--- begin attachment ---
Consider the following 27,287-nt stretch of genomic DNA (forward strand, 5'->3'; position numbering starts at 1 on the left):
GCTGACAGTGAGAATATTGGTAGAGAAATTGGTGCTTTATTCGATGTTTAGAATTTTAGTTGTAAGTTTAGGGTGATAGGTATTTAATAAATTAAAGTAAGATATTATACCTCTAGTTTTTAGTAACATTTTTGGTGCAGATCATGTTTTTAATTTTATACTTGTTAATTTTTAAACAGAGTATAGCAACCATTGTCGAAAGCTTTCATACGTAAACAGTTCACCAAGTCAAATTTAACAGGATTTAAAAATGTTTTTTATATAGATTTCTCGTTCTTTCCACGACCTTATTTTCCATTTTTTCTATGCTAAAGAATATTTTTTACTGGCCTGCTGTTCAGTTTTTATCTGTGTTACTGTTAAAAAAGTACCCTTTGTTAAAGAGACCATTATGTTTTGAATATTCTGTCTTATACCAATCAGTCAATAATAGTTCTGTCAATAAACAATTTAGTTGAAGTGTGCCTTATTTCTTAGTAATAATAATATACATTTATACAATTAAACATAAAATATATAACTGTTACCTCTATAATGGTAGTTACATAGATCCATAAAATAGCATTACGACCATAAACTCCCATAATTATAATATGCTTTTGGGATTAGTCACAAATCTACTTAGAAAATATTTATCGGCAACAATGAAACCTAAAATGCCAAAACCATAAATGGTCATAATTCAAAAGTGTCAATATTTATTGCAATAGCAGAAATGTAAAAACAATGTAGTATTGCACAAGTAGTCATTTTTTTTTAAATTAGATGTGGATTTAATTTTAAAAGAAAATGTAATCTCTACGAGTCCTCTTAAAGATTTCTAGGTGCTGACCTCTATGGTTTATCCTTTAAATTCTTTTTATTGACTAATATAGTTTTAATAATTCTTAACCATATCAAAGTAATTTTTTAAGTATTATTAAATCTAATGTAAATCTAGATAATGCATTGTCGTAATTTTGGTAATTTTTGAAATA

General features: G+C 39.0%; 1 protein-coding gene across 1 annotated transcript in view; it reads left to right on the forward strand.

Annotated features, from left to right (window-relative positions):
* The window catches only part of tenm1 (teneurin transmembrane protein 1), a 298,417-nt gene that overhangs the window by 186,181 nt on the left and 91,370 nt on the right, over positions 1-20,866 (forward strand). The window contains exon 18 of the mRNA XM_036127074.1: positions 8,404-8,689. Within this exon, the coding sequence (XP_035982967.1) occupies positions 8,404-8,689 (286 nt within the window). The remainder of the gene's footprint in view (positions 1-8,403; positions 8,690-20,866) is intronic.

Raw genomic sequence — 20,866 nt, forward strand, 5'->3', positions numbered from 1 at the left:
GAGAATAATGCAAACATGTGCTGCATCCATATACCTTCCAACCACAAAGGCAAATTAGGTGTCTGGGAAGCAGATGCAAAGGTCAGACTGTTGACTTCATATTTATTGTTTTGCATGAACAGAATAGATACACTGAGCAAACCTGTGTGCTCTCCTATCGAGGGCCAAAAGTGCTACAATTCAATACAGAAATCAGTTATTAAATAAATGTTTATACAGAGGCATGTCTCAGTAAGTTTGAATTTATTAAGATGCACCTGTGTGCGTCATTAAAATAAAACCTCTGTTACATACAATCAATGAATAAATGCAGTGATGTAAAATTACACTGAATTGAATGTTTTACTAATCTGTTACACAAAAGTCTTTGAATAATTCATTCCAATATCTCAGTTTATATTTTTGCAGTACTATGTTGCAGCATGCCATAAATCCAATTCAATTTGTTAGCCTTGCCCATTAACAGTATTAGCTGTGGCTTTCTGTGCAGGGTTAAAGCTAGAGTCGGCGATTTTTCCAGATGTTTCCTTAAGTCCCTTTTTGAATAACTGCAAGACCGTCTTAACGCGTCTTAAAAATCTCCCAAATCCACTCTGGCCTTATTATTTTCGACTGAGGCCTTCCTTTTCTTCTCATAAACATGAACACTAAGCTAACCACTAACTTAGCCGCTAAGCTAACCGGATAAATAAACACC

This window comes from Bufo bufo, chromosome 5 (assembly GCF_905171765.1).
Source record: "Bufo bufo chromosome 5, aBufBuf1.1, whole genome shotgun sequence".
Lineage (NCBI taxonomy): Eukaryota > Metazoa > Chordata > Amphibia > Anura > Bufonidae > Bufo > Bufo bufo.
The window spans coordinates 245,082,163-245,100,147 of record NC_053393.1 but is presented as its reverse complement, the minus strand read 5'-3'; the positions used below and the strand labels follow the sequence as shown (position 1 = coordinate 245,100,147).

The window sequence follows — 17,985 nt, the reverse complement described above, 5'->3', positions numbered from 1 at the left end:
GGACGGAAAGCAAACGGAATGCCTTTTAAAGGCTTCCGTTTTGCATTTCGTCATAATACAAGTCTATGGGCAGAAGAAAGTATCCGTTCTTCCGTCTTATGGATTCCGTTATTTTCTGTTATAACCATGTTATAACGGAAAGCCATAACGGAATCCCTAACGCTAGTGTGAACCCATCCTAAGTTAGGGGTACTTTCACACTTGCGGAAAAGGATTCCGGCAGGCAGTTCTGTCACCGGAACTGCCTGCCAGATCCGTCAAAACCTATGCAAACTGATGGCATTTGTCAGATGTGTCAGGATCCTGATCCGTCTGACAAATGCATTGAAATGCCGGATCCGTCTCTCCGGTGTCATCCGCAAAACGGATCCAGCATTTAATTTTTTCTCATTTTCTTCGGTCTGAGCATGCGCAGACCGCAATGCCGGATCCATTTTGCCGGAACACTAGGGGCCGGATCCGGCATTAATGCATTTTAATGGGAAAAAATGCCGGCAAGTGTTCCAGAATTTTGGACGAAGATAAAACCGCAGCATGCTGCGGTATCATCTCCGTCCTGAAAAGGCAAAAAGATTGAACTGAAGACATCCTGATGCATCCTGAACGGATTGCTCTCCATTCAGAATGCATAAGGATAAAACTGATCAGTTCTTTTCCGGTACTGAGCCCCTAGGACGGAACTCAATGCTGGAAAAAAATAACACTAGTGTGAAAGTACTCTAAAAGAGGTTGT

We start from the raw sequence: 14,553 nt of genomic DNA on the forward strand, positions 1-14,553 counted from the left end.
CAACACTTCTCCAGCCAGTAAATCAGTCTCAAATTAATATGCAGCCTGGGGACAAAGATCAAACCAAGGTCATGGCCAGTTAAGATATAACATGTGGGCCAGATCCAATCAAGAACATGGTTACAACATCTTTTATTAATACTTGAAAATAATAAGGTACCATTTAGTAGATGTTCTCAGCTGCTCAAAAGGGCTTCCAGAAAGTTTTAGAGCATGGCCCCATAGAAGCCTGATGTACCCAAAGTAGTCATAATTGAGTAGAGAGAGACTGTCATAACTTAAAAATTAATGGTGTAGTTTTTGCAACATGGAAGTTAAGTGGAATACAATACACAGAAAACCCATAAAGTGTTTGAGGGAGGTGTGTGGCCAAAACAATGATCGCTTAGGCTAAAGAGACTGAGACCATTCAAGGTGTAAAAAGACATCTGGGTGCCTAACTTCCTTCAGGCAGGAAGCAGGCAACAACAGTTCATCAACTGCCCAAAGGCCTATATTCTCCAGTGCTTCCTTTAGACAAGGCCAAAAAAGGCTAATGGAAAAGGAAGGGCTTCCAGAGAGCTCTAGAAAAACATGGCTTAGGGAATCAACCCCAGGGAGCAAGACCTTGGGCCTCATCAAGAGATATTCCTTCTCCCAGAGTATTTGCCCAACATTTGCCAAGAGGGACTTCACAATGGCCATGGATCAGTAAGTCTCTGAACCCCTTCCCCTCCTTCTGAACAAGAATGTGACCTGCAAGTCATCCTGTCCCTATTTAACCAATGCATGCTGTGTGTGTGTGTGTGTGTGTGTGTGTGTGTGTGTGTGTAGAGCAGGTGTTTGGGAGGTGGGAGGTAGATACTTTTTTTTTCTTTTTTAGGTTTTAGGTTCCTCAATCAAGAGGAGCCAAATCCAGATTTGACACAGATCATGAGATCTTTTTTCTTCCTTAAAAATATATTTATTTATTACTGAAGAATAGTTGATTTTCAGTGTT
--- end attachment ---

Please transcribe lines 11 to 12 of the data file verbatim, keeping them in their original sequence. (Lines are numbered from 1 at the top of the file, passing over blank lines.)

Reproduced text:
The window spans coordinates 245,082,163-245,100,147 of record NC_053393.1 but is presented as its reverse complement, the minus strand read 5'-3'; the positions used below and the strand labels follow the sequence as shown (position 1 = coordinate 245,100,147).

The window sequence follows — 17,985 nt, the reverse complement described above, 5'->3', positions numbered from 1 at the left end: